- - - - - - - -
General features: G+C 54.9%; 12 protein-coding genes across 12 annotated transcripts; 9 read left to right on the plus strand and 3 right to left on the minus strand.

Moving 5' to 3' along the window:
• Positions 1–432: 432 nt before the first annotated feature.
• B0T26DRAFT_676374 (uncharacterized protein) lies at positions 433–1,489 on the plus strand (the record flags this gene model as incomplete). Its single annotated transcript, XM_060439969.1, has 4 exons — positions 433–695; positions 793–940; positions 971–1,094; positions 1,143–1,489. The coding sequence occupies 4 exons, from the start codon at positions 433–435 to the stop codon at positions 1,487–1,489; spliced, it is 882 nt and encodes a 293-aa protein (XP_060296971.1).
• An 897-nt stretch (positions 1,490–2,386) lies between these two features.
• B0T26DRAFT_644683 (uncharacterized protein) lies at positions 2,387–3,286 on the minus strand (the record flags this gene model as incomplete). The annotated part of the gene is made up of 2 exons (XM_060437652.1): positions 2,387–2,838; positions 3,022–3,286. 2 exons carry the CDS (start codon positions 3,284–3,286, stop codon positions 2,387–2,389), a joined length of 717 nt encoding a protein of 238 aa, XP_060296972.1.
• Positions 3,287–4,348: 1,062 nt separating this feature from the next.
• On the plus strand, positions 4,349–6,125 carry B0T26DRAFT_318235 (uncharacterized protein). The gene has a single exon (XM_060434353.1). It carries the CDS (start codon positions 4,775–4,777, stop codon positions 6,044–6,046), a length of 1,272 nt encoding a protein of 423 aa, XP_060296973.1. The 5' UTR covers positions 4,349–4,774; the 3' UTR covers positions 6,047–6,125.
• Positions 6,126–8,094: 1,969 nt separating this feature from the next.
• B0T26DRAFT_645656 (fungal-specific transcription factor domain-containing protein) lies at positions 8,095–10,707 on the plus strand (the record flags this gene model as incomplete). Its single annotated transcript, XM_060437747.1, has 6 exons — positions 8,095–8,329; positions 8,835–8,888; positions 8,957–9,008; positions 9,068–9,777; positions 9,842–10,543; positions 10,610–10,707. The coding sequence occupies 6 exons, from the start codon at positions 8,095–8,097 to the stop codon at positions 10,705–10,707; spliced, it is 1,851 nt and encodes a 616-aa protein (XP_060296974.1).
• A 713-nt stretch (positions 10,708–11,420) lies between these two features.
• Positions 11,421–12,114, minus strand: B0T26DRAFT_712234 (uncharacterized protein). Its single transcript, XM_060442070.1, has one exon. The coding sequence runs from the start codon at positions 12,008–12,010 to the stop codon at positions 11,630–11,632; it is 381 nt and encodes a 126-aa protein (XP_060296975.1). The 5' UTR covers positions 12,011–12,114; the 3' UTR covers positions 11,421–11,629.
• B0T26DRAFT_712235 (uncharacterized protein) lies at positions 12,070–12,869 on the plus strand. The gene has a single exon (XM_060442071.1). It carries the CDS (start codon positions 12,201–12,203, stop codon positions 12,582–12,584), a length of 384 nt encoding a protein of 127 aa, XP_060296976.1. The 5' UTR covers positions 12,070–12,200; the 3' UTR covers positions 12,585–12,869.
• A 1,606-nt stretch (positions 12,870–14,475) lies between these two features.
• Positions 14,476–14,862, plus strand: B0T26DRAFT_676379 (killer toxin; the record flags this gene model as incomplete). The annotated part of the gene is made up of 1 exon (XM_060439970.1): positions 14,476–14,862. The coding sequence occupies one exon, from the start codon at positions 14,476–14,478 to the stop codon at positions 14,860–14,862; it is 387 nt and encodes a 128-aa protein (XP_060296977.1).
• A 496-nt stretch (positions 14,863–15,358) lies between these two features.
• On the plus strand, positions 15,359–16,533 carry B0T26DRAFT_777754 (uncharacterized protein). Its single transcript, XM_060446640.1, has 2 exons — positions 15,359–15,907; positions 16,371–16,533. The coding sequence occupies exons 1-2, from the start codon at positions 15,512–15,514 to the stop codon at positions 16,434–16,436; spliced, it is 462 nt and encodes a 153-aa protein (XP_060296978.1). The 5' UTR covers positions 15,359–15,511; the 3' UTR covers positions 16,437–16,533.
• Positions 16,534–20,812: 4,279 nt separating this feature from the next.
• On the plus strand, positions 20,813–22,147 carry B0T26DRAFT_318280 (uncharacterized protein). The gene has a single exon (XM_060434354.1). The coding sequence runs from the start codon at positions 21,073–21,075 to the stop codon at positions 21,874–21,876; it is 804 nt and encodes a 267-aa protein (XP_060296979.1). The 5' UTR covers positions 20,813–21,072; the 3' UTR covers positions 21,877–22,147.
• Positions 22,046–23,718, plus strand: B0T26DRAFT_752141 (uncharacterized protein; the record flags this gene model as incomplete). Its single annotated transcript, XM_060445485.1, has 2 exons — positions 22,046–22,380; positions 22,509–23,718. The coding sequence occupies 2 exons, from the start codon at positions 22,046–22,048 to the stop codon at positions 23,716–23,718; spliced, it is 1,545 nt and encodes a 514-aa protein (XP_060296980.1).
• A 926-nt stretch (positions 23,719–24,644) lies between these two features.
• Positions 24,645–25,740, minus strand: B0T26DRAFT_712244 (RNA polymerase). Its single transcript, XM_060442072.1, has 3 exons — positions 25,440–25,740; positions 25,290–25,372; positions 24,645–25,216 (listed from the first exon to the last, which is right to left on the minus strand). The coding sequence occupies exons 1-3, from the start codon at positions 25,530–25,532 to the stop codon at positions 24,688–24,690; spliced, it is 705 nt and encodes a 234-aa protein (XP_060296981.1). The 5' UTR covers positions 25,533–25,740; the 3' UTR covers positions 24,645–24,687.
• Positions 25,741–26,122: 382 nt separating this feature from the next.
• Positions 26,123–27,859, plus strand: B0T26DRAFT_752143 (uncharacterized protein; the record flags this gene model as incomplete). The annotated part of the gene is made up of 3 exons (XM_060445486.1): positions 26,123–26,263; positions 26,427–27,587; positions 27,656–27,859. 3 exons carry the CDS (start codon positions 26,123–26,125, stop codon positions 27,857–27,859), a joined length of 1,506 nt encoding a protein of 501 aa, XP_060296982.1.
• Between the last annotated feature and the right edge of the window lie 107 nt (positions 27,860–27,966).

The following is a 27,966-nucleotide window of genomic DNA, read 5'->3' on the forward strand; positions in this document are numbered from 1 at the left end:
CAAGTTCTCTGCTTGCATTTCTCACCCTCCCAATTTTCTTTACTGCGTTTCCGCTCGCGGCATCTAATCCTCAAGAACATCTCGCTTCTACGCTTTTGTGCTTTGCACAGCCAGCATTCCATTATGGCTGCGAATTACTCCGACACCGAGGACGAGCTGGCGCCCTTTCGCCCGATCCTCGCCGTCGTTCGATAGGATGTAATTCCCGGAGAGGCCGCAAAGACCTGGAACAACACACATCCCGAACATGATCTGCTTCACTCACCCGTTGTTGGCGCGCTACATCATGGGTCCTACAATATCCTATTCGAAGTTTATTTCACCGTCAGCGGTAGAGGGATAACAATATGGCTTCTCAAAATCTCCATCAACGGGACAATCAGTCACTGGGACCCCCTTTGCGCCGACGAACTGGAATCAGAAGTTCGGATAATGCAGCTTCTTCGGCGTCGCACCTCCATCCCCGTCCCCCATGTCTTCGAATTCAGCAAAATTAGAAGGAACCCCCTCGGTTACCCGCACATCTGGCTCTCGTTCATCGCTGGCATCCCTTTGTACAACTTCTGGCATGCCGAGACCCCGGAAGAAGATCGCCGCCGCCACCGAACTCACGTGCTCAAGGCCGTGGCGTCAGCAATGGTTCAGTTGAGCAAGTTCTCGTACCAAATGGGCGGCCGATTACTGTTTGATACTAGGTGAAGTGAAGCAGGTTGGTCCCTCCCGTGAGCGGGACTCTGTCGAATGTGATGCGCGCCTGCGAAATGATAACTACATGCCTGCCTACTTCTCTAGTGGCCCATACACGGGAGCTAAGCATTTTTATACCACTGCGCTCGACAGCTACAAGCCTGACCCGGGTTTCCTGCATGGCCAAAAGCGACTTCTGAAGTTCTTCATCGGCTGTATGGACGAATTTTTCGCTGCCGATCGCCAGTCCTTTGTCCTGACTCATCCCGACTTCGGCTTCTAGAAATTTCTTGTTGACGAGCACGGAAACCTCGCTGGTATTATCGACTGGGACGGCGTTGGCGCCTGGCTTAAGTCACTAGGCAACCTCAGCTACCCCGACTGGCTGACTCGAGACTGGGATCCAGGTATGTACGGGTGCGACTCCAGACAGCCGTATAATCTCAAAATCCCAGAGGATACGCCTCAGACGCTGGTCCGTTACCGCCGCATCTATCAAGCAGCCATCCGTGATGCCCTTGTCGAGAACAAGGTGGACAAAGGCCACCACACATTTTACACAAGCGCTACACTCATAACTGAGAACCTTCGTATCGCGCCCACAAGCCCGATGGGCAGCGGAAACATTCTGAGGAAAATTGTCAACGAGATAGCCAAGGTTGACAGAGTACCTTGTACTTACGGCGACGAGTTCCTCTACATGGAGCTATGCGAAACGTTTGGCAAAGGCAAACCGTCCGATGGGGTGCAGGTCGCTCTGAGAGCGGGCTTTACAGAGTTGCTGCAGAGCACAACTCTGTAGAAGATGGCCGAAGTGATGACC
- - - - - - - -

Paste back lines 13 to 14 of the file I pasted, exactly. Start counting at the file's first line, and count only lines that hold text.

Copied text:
• B0T26DRAFT_712235 (uncharacterized protein) lies at positions 12,070–12,869 on the plus strand. The gene has a single exon (XM_060442071.1). It carries the CDS (start codon positions 12,201–12,203, stop codon positions 12,582–12,584), a length of 384 nt encoding a protein of 127 aa, XP_060296976.1. The 5' UTR covers positions 12,070–12,200; the 3' UTR covers positions 12,585–12,869.
• A 1,606-nt stretch (positions 12,870–14,475) lies between these two features.